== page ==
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House with a garden

(16 Posts)
Orangeflower7 Thu 25-Aug-11 13:47:39

How important is it to you to have a garden with children? We have two little boys (2 and 6) and live in a flat with no garden (well a shared garden but seperate and more ornamental really)

I was just wondering as we might be going to try to move because of it. The thing is we are in a very good location for other things (in town centre, close to parks, swimming pool etc) which is good for me as I don't drive.

Anyway sometimes I think I get this idea that life would be so much easier if we had an outside space as I take the boys out a lot, but then I'm not so sure. Do you feel you can stay home much more with a garden? Or am I being idealistic about it? (have this notion of having cup of tea (indoors) watching them play (from the kitchen window)...

Tee2072 Thu 25-Aug-11 13:59:00

I don't have a garden as I also live in a city centre flat. Some days I wish I had one for throwing my son out the back door, so to speak (he's 26 months) and other times I know I will miss our location if we move.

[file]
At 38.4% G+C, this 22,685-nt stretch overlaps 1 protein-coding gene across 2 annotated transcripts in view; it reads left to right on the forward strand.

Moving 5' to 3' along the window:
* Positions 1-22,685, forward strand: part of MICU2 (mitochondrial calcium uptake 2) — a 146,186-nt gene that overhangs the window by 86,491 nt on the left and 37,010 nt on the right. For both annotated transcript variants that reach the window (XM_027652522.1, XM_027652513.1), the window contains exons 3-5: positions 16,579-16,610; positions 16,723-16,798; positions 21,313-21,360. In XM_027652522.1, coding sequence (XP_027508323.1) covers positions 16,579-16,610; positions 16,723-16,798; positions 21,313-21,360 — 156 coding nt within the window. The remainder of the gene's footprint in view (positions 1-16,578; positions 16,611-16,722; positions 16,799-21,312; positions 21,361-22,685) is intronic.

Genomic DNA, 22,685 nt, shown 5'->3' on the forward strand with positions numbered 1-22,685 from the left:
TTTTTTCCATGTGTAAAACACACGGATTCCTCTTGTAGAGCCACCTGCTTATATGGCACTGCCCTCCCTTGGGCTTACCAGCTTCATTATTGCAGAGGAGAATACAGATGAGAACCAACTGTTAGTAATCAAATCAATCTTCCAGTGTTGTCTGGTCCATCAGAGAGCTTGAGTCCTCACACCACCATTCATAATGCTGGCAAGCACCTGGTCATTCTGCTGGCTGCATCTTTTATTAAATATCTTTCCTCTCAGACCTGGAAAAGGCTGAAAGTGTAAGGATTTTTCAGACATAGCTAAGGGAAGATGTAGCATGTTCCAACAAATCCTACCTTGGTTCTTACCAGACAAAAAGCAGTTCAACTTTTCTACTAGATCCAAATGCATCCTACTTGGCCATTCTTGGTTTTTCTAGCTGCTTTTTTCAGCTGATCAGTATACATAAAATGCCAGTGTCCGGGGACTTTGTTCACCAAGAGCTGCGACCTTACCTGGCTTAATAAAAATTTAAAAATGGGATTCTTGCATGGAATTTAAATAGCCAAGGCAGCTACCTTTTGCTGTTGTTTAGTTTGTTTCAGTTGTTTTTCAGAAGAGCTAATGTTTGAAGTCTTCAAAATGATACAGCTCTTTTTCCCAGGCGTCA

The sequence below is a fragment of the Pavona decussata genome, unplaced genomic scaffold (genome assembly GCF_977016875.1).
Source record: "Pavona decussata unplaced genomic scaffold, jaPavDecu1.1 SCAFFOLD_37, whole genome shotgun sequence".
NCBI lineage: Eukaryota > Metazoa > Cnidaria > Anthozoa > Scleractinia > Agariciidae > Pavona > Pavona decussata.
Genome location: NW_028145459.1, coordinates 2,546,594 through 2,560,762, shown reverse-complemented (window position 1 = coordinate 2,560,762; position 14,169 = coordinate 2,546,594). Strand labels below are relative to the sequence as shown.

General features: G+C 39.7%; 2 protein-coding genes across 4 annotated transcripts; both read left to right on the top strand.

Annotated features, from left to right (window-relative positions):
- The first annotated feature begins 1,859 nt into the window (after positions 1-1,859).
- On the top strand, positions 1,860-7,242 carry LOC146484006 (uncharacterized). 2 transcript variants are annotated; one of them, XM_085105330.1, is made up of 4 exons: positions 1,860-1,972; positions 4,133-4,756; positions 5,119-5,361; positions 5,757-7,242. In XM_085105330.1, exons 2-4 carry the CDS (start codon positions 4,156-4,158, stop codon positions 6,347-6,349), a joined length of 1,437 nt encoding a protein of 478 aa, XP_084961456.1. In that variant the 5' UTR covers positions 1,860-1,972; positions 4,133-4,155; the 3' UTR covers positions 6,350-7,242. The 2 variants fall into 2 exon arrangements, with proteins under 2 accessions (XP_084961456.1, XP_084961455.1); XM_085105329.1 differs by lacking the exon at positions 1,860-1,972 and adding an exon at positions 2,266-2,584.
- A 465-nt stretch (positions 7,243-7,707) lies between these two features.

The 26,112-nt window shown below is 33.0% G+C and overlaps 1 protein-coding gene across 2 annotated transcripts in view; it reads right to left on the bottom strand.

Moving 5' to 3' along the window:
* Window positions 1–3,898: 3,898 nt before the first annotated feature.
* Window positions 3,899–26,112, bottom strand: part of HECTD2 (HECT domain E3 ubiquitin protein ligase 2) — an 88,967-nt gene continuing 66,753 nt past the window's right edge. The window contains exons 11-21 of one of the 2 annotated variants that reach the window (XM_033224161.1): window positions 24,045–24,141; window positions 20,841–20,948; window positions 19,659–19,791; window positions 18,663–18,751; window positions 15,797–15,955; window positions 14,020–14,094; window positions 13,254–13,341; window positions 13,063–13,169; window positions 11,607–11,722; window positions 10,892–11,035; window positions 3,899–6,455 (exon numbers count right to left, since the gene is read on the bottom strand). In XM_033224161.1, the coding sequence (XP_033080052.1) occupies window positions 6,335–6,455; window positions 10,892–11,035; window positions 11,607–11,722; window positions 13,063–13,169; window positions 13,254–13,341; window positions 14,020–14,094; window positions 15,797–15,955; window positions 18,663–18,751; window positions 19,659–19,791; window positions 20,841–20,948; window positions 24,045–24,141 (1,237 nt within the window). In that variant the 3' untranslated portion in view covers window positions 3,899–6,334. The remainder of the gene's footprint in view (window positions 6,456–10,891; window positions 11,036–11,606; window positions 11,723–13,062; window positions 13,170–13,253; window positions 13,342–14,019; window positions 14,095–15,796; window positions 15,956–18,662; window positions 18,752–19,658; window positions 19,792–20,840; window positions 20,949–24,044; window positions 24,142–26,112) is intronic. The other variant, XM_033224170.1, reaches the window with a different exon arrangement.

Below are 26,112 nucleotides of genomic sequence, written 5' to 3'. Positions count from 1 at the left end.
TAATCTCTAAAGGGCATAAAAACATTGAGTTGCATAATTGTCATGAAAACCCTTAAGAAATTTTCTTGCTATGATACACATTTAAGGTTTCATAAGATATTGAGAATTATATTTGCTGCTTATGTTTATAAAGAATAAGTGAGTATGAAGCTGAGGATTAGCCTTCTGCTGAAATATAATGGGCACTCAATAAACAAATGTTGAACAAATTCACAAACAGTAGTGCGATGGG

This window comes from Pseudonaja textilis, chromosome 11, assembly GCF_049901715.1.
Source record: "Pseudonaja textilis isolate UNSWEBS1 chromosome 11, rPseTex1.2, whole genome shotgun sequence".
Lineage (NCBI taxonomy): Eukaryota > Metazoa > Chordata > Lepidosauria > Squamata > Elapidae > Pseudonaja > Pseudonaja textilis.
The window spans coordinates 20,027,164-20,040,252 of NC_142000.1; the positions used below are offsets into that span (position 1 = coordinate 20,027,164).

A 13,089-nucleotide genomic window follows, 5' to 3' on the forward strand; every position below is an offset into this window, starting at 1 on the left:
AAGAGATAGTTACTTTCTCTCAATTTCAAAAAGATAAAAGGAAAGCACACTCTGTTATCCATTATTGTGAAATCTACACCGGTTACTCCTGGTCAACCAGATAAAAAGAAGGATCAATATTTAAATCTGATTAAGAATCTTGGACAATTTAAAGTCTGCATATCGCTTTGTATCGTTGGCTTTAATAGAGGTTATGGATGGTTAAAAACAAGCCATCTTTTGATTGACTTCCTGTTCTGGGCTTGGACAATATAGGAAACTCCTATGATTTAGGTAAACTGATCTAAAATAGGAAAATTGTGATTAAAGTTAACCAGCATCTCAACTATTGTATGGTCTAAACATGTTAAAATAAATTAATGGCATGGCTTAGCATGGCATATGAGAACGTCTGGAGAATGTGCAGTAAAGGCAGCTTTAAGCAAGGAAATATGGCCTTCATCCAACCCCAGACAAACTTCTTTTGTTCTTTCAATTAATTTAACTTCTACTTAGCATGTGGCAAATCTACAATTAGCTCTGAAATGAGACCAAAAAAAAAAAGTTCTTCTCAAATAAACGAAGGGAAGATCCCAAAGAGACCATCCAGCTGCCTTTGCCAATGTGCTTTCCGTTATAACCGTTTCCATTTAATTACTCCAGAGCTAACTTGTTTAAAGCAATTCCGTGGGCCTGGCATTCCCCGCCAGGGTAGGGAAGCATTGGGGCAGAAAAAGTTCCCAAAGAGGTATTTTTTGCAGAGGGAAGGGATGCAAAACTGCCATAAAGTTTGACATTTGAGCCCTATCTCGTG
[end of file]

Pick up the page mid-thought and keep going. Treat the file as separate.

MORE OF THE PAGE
We are looking to move, but more to save on rent, although a garden would be nice, I guess.

redgecko Thu 25-Aug-11 14:48:11

I also live in a city centre flat with a 26 month old. It's fine. We spend lots of time going to the nearby park. But we're moving soon to a house with a garden. The clincher was a summer holiday at my parents' place, which has a large garden. DS had an absolute ball and wore himself out running around. I will miss our current location, but to be honest this is outweighed by the fact that DS will appreciate the extra outdoor space more and more as he gets older. I also expect to be able to turf DS out into the garden and keep a vague eye on him whilst sipping cups of tea in the kitchen smile . We will be moving further away from good parks, swimming pool etc, but will just catch buses as needs be.